According to a Reuters report on October 4, Yahoo, in response to a government demand, secretly built a custom software program last year to search all of its customers’ incoming emails in real time for a specific but undisclosed set of characters. If true, this would represent massive surveillance of a type going beyond that exposed by Edward Snowden, whose 2013 revelations only described access to stored communications by national security agencies or particular targeted individuals. Other tech giants, including Google, Facebook, Apple, Twitter and Microsoft, quickly denied engaging in such behavior and stated that they would go to court rather than comply. Since e-mails of all Yahoo’s European customers would be included in the Yahoo scanning, the new revelations, if true, would undermine claims made by the U.S. government in launching the Privacy Shield framework that it did not engage in mass surveillance. The following day, on October 5, Reuters reported that European politicians and consumer organizations had called upon the European Commission and data protection authorities to look into the issue, while lawyers said that a legal challenge to Privacy Shield was now more likely. Even the business-friendly DPA of Ireland called the matter one of “considerable concern” that was prompting it to make inquiries.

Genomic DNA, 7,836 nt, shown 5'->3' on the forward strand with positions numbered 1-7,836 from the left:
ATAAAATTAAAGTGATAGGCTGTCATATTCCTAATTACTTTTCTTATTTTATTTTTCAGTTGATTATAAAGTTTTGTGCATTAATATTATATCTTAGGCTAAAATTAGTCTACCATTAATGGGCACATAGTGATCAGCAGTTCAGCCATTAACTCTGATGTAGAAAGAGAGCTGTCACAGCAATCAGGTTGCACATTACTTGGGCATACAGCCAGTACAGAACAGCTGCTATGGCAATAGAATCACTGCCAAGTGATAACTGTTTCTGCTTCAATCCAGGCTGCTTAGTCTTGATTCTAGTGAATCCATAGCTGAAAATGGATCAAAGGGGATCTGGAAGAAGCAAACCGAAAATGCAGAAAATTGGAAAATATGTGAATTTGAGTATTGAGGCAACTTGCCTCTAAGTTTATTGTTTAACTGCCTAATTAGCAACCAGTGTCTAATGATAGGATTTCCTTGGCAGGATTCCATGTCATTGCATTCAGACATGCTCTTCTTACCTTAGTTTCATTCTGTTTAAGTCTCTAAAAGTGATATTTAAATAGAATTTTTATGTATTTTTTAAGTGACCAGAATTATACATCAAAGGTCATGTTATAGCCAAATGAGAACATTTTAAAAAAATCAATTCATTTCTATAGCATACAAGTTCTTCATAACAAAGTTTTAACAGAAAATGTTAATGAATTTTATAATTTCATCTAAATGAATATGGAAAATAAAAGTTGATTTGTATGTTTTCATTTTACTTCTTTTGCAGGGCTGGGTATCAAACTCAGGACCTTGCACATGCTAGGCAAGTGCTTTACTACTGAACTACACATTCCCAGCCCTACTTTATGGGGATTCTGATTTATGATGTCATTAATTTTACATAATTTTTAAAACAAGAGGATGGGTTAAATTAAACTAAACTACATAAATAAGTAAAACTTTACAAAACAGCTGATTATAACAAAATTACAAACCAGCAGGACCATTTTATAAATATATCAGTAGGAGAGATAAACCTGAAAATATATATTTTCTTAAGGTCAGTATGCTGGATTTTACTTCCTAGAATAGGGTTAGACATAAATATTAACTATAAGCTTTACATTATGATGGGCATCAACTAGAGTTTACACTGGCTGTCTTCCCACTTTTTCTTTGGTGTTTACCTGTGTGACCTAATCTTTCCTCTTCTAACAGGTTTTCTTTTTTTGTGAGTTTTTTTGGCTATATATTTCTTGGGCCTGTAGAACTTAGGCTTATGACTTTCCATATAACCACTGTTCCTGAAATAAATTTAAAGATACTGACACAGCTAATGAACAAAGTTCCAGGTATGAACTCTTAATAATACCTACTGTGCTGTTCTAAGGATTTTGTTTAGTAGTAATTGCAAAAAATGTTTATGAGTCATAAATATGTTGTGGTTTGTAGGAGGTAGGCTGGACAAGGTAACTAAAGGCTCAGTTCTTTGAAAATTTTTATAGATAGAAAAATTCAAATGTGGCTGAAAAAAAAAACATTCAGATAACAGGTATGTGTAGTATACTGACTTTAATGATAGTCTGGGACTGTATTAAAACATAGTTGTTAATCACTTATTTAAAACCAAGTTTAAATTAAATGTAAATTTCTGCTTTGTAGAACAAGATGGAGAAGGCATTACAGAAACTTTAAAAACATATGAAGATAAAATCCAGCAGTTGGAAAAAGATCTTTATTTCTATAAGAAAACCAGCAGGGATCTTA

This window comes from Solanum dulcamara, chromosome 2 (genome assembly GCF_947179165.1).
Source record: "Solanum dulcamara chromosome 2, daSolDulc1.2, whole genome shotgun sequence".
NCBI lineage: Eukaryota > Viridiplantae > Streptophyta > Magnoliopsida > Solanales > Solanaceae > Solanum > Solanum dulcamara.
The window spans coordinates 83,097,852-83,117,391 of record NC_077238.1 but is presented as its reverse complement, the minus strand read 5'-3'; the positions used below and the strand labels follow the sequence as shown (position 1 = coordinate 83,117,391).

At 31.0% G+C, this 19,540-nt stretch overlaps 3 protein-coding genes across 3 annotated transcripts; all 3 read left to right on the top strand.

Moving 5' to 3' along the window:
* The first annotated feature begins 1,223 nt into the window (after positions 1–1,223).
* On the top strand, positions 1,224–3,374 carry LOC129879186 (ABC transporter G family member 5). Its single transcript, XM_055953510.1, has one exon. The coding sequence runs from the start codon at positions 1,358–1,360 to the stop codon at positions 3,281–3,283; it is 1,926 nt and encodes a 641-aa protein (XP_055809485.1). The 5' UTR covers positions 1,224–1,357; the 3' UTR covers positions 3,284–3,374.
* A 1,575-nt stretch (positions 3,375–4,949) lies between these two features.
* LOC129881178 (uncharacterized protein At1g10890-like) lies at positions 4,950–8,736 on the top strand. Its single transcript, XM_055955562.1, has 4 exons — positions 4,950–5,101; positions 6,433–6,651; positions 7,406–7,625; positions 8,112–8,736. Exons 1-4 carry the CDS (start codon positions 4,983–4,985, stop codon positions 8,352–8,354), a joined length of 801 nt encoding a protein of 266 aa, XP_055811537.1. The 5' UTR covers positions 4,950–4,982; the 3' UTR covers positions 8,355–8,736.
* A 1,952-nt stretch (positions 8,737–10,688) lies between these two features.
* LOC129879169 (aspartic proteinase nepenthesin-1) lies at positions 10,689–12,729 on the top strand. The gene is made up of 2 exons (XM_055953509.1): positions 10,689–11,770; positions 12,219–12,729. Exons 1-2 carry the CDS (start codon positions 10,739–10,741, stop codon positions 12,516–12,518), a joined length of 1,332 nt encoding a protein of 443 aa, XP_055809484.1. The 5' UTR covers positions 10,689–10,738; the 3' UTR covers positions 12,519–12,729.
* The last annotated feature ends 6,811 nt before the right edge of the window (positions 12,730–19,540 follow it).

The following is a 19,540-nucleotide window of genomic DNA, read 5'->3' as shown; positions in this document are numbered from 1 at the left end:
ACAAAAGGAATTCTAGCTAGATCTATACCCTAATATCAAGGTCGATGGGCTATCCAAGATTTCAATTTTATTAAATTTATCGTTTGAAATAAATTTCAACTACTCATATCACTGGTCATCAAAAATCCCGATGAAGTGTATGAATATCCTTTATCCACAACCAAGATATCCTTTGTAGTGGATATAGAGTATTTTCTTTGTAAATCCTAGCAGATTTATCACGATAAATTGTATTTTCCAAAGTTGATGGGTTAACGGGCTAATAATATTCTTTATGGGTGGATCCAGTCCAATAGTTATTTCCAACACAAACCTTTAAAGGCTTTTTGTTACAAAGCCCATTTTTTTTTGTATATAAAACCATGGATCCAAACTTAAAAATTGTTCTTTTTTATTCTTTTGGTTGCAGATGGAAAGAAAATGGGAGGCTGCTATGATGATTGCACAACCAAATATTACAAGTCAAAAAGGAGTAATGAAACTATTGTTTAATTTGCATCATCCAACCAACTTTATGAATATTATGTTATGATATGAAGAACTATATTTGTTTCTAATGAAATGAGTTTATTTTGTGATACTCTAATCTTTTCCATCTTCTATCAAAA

Update: On October 27, the Article 29 Working Party sent a letter to Yahoo calling for an explanation of "the legal basis and justification" for the reported email scanning and "how this is compatible with EU law and protection for EU citizens". The letter also called for information and remedial actions in connection with Yahoo's September 22 announcement of a breach of the personal data in at least 500 million user accounts.